Monday, November 12, 2007

High oil prices change the world

One of the consequences of high oil prices is a worldwide transfer of wealth. Buyers of crude oil have to pay $4 billion to $5 billion more each day than they did only five years ago. The result is that in just this year alone over $2 trillion will go to oil–producing countries. What this means is that countries like Russia, Iran and Venezuela will have more money to foment trouble for the world. In the case of Iran and Venezuela, they can buy more armaments and war-making toys to plague the United States; Venezuela in particular can use increased oil revenue to spread its influence throughout South America. For Russia, it means that they can flex their muscle around the world with the confidence that increased wealth brings to the regime.

Naturally most Arab countries will continue to misuse their newly acquired additional wealth; for example, Saudi Arabia is planning to build a megalopolis for $27 billion that will be three times the size of Manhattan. Dubai is a better investor of oil profits on the world scene but even they feel an extraordinary indoor ski facility is a must for their desert residents.

Vladimir Putin came to power in Russia in 2000 shortly after the ruble tanked on the world market and Russia owed $17 billion that year, chump change by today’s standards. The increasing price of oil not only allowed Russia to pay off their debt and increase their annual national budget 1,000%, they now have the third largest gold and hard currency reserves in the world. Is there any doubt that the increased oil and gas revenue is responsible for Russia’s increased influence in Europe and their mischief-making for the United States?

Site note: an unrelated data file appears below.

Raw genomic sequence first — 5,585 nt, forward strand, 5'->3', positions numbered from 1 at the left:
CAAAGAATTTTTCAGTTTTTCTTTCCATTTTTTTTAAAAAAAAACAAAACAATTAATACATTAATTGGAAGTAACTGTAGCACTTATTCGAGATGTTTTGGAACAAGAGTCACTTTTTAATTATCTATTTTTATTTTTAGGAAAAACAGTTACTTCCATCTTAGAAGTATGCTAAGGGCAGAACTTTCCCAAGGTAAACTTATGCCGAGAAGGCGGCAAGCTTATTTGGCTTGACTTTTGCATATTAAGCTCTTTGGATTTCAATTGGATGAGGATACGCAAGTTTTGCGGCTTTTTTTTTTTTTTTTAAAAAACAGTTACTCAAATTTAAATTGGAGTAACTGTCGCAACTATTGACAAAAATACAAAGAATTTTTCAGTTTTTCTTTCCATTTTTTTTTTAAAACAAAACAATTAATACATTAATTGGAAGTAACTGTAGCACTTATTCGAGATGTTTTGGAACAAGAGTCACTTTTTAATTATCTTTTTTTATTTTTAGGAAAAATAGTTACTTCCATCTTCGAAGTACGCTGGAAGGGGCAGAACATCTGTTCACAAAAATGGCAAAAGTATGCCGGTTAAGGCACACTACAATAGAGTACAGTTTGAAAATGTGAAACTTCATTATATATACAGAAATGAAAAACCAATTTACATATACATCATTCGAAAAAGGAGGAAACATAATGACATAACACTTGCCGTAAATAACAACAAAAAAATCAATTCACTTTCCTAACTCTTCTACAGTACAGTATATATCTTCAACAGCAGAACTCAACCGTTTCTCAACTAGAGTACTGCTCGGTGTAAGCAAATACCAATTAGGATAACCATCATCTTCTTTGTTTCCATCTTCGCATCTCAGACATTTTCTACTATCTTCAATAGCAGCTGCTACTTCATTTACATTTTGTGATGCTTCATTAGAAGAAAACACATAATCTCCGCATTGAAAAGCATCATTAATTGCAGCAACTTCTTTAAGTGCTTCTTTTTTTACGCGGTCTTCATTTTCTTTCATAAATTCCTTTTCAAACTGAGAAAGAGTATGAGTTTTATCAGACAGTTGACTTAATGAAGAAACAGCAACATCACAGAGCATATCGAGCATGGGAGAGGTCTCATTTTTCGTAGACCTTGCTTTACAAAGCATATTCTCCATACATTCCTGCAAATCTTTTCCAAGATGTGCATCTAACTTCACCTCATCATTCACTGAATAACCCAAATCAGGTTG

Like the unwise Arabs, Nigeria has failed to capitalize on their increased oil revenue to improve the lives of Nigerians. For reasons known only to them, gasoline prices for Nigerians have also increased. However, cities in Malaysia and Sudan are booming with construction of high-rise buildings and luxury hotels.

China is a different story as far as higher oil prices is concerned. Since China is a buyer, not an oil producer, gasoline and diesel fuel have been rising and shortages are increasing in the growing economy. China consumes about 9% of the world’s oil production. Cars are a status symbol in China, and even in South Africa. The greater number of cars in these countries also impacts the demand for oil.

Japan is an interesting case. Even though Japan imports about 100% of its oil requirements, the country has made strides in reducing oil imports by investing in conversion of electric power plants to natural gas, coal, nuclear energy and solar power. Japan is responsible for 48% of the worlds’ solar-power generation compared to 15% by the United States.

Despite Britain’s North Sea oil production (which is actually declining), cost of petrol is $8 a gallon even though Britain produces all the oil the country needs. A lesson for the U.S. is that 80% of the fuel price at the pump is for taxes (are we heading there?).

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